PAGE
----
The National Council on US-Arab Relations is currently hosting a conference in Washington and John Burgess is blogging the event. NCUSAR (not to be confused with the CAIR which more often makes the news) appears to be a solid assembly of movers and shakers at the intersection of business and international relations. These people are not "grass-roots." These are the people who groom the grass. Among other issues, he noted that the war against terror and, more recently, concerns about a nuclear Iran have drawn the US and Saudi Arabia closer together. It seems that this issue is even starting to pull the KSA and Israel together, though whether or not that can be parlayed into something wider remains to be seen.
This first report is worth reading.
The first session addressed Taking Stock of the Saudi Arabian-US Relations, with Abdallah A. Alireza, Minister of State of the Saudi Council of Ministers taking the lead. He focused on Saudi Arabia's needed to develop intellectual capital and how the new King Abdullah University for Science & Technology is intended to do just that...
Alireza also noted, with dismay, that US imports into the KSA had declined 13% over the last year and blamed it on the extraordinary difficulty Saudi businessmen have in getting visas to visit the US and make deals...
Three panelists then spoke: Ambassador Robert Jordan (for whom I worked 2001-2003) presented a "balance sheet" on the relationship...
Dr. Khalil Al-Khalil, Member of the Majlis Al-Shoura and Professor at Imam Mohammed ibn Saud Univ. spoke next about educational reform in the Kingdom...
Dr. Eleanor Abdella Doumato spoke next on "Teaching Islam"...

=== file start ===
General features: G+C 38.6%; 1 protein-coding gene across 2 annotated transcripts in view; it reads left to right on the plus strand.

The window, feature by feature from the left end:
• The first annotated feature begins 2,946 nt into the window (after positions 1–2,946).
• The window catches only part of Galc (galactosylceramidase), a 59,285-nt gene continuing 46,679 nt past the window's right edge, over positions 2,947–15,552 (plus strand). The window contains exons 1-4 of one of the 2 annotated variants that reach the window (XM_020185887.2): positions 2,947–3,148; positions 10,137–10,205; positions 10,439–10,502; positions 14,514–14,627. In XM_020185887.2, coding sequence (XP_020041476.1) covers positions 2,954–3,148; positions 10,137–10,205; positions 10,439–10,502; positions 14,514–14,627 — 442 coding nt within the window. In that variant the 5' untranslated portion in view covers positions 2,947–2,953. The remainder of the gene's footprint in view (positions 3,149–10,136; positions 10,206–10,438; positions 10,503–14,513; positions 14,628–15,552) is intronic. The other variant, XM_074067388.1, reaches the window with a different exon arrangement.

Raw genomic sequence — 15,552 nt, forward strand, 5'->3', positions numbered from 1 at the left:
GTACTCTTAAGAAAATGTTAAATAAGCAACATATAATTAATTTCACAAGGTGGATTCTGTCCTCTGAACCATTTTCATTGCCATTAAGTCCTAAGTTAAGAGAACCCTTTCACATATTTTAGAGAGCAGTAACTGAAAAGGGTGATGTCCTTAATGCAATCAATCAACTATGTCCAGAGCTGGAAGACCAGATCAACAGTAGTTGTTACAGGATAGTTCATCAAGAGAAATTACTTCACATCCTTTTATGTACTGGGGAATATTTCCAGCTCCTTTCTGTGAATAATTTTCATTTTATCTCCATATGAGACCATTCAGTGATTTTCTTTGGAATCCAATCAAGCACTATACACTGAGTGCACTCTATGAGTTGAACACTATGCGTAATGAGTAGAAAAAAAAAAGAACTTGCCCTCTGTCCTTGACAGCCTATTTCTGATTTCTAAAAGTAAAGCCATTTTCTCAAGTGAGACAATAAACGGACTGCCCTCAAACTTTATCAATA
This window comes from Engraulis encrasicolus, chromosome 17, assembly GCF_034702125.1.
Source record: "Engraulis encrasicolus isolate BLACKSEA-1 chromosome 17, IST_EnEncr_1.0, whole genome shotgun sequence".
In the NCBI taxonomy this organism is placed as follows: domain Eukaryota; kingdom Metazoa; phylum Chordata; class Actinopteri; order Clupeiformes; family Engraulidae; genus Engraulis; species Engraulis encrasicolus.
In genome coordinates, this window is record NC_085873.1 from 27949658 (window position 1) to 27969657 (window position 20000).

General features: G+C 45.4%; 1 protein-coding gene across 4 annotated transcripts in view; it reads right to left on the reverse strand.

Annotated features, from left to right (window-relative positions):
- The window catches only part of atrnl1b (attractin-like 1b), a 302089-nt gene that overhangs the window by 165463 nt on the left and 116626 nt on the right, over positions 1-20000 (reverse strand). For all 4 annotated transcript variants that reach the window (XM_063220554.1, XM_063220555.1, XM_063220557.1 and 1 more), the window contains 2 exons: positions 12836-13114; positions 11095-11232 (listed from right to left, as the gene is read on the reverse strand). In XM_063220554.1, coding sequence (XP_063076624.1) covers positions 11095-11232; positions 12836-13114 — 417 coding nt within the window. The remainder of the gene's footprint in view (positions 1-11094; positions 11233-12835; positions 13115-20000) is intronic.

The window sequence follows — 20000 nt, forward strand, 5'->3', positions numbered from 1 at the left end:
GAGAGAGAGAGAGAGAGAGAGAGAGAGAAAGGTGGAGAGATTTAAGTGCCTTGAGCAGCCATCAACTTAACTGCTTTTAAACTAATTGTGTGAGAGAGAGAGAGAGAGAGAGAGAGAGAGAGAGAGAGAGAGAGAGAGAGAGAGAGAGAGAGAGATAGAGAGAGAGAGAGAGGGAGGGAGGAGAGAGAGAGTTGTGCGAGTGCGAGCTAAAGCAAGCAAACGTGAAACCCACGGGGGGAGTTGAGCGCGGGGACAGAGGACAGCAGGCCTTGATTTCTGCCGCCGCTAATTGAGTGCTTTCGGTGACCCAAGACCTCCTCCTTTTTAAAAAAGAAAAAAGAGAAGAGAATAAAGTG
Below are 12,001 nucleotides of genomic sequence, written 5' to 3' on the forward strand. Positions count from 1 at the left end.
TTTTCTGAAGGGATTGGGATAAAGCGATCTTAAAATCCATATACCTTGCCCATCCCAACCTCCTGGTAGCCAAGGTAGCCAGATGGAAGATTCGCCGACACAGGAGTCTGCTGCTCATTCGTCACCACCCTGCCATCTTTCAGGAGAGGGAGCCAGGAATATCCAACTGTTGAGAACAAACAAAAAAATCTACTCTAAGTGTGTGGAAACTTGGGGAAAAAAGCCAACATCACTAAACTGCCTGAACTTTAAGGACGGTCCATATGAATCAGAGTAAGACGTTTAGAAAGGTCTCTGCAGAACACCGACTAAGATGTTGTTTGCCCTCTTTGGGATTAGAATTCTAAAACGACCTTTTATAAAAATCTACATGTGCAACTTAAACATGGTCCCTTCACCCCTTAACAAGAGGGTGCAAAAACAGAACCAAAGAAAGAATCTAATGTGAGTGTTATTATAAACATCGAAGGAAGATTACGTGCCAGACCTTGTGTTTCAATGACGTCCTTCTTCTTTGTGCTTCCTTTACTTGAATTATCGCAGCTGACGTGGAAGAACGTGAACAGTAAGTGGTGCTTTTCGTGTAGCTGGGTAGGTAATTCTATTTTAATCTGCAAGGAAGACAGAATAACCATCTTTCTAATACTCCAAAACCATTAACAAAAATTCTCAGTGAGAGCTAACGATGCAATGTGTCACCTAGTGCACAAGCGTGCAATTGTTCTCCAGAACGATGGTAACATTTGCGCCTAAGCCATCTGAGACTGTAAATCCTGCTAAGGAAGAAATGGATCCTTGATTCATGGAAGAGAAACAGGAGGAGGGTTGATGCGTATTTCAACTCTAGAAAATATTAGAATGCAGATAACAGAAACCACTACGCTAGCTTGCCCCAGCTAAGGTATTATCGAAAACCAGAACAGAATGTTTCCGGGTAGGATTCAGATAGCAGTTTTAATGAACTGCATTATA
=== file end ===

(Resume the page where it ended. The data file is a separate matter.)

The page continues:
The final panelist was Dr. Bandar Al-Aidan, who basically reprised the history of US-Saudi relations. Of particular note, though, was his comment that Saudi Arabia not only had cooperative programs with the US concerning Soviet expansion in the Gulf region, but also in Europe.
I was particularly interested to see this by Ambassador Jordan:
Because the Arab-Israel conflict has historical roots that are literally biblical, we are tempted to believe that it is as much a part of the landscape as the rivers, mountains and deserts. It is hard to imagine any kind of alliance between these two sides. It seems that events in Iran, with reverberations in Iraq some have called "controlled chaos" may be inspiring both sides to examine their differences in a different light.
Take a look at this...
The same Jewish group who gave food assistance to underprivileged Jews during Rosh Hashanah and Sukkot is now turning to help an unlikely crowd: underprivileged Muslims who will celebrate the end of the holy month of Ramadan next week with the holiday of Eid Al-Fiter.
On Tuesday, 150 members of the Jewish Reform Movement, in cooperation with the "Kavod Foundation" gathered in Jerusalem to assist with the packing of canned goods and other provisions to be delivered during the holiday to needy Muslims in East Jerusalem.
Hat tip to Aziz Poonawalla for the link. He also links to another story with a similar thrust.
A group of American Muslims is using compassion to counter the violent reactions of fellow Muslims who were angered by Pope Benedict XVI's controversial remarks about Islam. The Florida office of the Council on American-Islamic Relations said Thursday (Sept. 21) that it will deliver $5,000 in seed money to help repair six churches in the Palestinian Territories that were damaged by Muslims who were infuriated by the pope's speech.
"We're still waiting for a detailed report from the Catholic Near East Welfare Association to find out the full cost of the damage," said CAIR-Tampa Executive Director Ahmed Bedier, announcing the campaign with Catholic officials in St. Petersburg, Fla. "But the response has been received well."